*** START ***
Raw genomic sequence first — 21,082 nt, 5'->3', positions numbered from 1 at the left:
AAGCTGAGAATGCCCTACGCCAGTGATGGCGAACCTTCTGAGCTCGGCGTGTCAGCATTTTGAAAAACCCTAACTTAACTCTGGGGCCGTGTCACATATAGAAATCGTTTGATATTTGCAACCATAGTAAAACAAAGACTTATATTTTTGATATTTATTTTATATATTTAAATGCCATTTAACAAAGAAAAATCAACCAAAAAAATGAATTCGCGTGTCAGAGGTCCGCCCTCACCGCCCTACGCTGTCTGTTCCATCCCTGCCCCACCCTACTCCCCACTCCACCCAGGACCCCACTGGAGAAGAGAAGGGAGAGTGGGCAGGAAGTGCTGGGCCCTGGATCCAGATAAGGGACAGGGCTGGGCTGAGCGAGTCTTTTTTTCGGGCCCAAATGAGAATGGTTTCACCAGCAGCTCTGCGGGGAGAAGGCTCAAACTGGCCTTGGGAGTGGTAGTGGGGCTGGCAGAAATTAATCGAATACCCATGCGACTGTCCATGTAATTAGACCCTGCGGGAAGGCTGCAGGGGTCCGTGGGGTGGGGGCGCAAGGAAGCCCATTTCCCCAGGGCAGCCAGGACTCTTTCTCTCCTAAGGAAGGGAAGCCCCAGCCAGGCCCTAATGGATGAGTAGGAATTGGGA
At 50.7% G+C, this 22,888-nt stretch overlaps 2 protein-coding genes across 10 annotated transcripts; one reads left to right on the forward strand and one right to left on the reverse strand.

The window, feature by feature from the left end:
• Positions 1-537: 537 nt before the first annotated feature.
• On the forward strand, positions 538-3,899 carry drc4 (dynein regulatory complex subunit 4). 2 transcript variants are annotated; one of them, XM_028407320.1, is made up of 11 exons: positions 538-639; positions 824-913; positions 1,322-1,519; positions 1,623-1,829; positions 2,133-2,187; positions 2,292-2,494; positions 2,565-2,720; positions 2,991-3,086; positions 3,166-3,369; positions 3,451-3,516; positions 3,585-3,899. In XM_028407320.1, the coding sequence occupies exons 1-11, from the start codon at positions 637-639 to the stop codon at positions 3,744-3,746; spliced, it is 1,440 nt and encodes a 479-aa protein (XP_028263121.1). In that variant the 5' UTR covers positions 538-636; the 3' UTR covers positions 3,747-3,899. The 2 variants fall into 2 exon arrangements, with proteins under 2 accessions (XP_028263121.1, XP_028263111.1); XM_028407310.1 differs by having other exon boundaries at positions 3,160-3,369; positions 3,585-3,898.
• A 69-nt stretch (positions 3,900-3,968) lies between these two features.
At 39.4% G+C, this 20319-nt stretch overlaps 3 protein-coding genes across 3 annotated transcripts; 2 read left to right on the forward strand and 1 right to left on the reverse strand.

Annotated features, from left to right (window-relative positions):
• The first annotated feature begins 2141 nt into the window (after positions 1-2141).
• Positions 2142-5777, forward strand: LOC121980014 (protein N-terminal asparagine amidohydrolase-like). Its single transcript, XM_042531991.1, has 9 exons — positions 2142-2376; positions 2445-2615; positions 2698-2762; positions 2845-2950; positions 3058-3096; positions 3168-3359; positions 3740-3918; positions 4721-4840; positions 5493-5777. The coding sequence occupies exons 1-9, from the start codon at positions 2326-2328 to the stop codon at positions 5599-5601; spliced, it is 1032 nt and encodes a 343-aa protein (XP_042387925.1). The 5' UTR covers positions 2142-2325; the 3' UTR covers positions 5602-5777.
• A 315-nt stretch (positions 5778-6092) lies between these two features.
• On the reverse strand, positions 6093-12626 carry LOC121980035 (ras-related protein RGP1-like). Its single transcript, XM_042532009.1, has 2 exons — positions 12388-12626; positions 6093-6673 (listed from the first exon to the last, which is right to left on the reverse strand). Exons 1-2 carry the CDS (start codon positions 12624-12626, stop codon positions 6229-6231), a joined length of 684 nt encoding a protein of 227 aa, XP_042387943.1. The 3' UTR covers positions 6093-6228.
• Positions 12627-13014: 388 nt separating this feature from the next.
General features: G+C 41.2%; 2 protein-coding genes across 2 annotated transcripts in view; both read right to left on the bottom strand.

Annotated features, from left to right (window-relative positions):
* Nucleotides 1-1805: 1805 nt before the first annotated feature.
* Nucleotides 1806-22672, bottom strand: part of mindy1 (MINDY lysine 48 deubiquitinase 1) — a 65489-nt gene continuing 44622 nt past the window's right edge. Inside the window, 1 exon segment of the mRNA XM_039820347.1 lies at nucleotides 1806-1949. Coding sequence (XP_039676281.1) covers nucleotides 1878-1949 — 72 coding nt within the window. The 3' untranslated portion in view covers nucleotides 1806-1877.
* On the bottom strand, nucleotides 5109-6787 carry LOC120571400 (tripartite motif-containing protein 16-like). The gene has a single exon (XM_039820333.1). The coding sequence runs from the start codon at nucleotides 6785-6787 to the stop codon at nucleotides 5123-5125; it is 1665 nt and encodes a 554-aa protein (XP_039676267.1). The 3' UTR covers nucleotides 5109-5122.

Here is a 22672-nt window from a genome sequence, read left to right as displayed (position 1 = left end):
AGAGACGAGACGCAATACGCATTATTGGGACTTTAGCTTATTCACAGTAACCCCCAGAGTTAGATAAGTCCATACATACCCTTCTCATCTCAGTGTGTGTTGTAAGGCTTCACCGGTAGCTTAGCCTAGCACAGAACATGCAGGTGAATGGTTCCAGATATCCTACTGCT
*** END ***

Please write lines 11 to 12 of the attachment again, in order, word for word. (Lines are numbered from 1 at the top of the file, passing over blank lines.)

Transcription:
• Positions 2142-5777, forward strand: LOC121980014 (protein N-terminal asparagine amidohydrolase-like). Its single transcript, XM_042531991.1, has 9 exons — positions 2142-2376; positions 2445-2615; positions 2698-2762; positions 2845-2950; positions 3058-3096; positions 3168-3359; positions 3740-3918; positions 4721-4840; positions 5493-5777. The coding sequence occupies exons 1-9, from the start codon at positions 2326-2328 to the stop codon at positions 5599-5601; spliced, it is 1032 nt and encodes a 343-aa protein (XP_042387925.1). The 5' UTR covers positions 2142-2325; the 3' UTR covers positions 5602-5777.
• A 315-nt stretch (positions 5778-6092) lies between these two features.